Last Updated on August 4, 2020 at 7:17 PM
Health In Focus
Highlights :
  • The use of milk and other dairy products has been justified to meet nutritional requirements for calcium and reduce the risk of bone fractures
  • If the mother’s milk is not available in infancy, cow’s milk may provide a valuable substitute in promoting growth velocity and greater attained the height
  • However, if the diet is of high quality, higher milk consumption can do more harm to our health and environment

Milk and other dairy products like cheese, yogurt, and butter from cows and other mammals are a major diet source, especially in Western countries. Consumption of dairy has been justified to meet nutritional requirements for calcium and reduce the risk of bone fractures.
Can Consuming Milk Cause More Harm Than Good?

The recommended intake of dairy in the U.S is three (237ml) servings per day in adults and children over nine years. However, the health benefits of milk consumption have not been established, and there are concerns over the negative outcome on health, which needs to carefully assessed.

Milk for Growth and Development

Milk has all the nutrients that are needed to nourish and promote the growth of young mammals. Cow's milk has a complex combination of macronutrients, micronutrients, and growth-promoting factors that can contribute to human nutrition in the absence of breast milk. But, normal growth and development can be obtained throughout childhood without dairy products. This can be done by giving attention to diet quality, including the use of supplemental B12, and vitamin D to compensate for low sun exposure.


Milk consumption increases longitudinal growth and attained height. Though height is associated with lower cardiovascular disease risk, it can increase the risk of many cancers, hip fractures, and pulmonary emboli.

The growth-promoting effect of milk is not clear. Cow's milk contains branched-chain amino acids leucine, isoleucine, and valine. Consumption of these amino acids by humans mediate growth hormone action, which may be responsible for the increase in longitudinal growth.

Fracture Risk

Milk increases the attained height of a child and makes them taller. However, this is also strongly related to fractures of the hip and other bones. During adolescence, high milk consumption was associated with a greater risk of hip fracture later in life for every additional glass consumed per day, especially among men. No such association was seen among women. There are no studies that support high intakes of milk during adolescence to prevent fractures later in life. Such consumption may contribute to the high incidence of fractures in countries with the highest milk consumption.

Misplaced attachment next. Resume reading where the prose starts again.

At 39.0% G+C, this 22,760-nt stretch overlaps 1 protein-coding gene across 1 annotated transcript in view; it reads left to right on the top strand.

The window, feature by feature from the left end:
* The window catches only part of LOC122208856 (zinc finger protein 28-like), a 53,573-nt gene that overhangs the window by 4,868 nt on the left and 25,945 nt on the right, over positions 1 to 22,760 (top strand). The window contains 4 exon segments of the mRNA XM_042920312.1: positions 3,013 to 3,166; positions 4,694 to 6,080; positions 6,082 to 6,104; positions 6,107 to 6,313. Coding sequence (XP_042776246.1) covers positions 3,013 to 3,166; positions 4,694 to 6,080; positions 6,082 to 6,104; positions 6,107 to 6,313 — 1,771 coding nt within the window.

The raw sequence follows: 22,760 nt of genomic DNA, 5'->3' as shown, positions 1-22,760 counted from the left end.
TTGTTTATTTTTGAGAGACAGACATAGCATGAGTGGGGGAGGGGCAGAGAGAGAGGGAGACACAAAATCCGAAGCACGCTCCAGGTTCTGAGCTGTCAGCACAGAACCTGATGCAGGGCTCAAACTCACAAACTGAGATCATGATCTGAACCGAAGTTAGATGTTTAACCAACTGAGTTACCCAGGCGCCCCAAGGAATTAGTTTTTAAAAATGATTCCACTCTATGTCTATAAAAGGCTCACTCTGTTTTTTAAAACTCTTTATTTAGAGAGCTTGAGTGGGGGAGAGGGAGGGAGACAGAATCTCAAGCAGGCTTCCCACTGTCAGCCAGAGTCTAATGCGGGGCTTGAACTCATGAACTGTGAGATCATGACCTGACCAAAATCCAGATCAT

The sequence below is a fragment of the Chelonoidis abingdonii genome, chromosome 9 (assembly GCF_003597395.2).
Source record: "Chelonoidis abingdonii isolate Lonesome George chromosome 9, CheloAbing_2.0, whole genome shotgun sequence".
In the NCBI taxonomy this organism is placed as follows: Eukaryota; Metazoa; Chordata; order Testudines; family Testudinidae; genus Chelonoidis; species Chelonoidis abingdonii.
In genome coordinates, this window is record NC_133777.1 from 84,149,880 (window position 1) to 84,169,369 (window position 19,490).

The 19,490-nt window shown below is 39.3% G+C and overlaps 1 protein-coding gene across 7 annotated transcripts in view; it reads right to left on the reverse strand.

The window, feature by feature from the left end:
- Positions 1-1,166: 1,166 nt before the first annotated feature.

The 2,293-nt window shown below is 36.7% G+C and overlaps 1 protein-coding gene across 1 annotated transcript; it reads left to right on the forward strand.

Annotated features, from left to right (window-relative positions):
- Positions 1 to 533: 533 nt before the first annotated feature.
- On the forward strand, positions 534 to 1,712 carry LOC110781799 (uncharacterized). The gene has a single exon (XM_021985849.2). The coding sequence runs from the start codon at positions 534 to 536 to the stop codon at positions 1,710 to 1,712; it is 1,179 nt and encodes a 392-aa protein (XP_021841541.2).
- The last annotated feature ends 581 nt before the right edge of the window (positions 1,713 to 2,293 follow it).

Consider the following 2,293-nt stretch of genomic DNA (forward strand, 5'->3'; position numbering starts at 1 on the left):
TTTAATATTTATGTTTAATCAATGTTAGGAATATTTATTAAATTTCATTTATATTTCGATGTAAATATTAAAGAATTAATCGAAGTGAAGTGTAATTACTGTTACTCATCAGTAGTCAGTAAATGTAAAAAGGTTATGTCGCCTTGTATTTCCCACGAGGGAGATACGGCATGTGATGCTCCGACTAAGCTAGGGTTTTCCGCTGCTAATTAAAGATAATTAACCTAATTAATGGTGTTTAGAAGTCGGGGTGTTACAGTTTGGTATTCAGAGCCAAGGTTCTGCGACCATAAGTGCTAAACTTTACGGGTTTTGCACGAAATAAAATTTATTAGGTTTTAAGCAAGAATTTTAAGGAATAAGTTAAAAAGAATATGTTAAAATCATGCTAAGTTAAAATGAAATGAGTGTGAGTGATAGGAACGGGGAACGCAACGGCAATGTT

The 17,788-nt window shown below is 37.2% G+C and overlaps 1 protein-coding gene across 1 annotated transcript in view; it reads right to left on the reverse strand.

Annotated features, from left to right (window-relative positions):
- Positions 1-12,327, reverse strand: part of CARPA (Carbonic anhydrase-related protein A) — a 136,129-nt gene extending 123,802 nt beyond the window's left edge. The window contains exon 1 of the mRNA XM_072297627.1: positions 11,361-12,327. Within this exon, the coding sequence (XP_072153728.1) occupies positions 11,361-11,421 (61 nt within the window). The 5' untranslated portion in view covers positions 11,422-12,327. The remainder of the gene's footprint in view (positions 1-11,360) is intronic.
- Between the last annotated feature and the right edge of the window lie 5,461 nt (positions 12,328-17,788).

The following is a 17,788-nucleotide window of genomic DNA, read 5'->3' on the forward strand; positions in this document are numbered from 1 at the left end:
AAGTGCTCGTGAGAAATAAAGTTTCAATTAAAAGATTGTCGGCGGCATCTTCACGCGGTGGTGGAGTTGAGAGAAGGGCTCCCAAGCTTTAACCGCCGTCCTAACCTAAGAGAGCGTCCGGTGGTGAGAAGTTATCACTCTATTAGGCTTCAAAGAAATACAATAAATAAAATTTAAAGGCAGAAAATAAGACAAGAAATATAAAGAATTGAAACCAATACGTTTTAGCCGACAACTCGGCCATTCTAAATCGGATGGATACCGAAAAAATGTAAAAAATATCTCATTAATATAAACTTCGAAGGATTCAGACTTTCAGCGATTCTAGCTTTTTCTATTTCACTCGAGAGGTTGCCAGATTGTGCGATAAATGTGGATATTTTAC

Obesity and Weight-Gain

Analysis of many randomized trials has shown that there are no overall effects of milk consumption or other dairy foods on body weight, both in children and adults. The use of whole milk, low-fat milk, and cheese had no associations with weight change, while fermented products like yogurt consumption were associated with less weight gain. Yogurt is a rich source of probiotic that positively affects the gut bacteria and may protect against obesity.

Consumption of low-fat milk does not reduce body weight more than sugar-sweetened beverages, fruit juice, or water. Low-fat milk does not appear to have advantages over whole milk for weight control. In children, evidence suggests long-term weight gain with reduced-fat milk than with full-fat milk. Regular yogurt consumption may result in less weight gain, but this warrants further study.

Diabetes

It is believed that the cross-reactivity between proteins in cow's milk and pancreatic islet cells can cause type 1 diabetes, though the relationship remains unclear. In some studies, the intake of dairy products is associated with a modestly lower risk of type 2 diabetes. Few other studies have shown that the risk of diabetes was lower with milk consumption than with consumption of sugar-sweetened beverages or fruit juices but higher with milk consumption than with coffee consumption.

Effect on Blood pressure, Lipids and Cardiovascular Health

The high potassium content of milk has led to the suggestion that greater milk intake may reduce blood pressure. But randomized trials of low-fat milk have shown inconsistent results with respect to the reduction of blood pressure. But in such trials, the effect of milk often depends on the comparison of beverages or foods. If milk replaces sugar-sweetened beverages or other refined carbohydrates, outcomes will probably be beneficial, but results may differ if milk replaces nuts, legumes, or whole fruits.

It is recommended to consume low-fat dairy products instead of full-fat alternatives because saturated fat increases low-density lipoprotein (LDL) cholesterol, and increased LDL cholesterol, which is bad for heart health.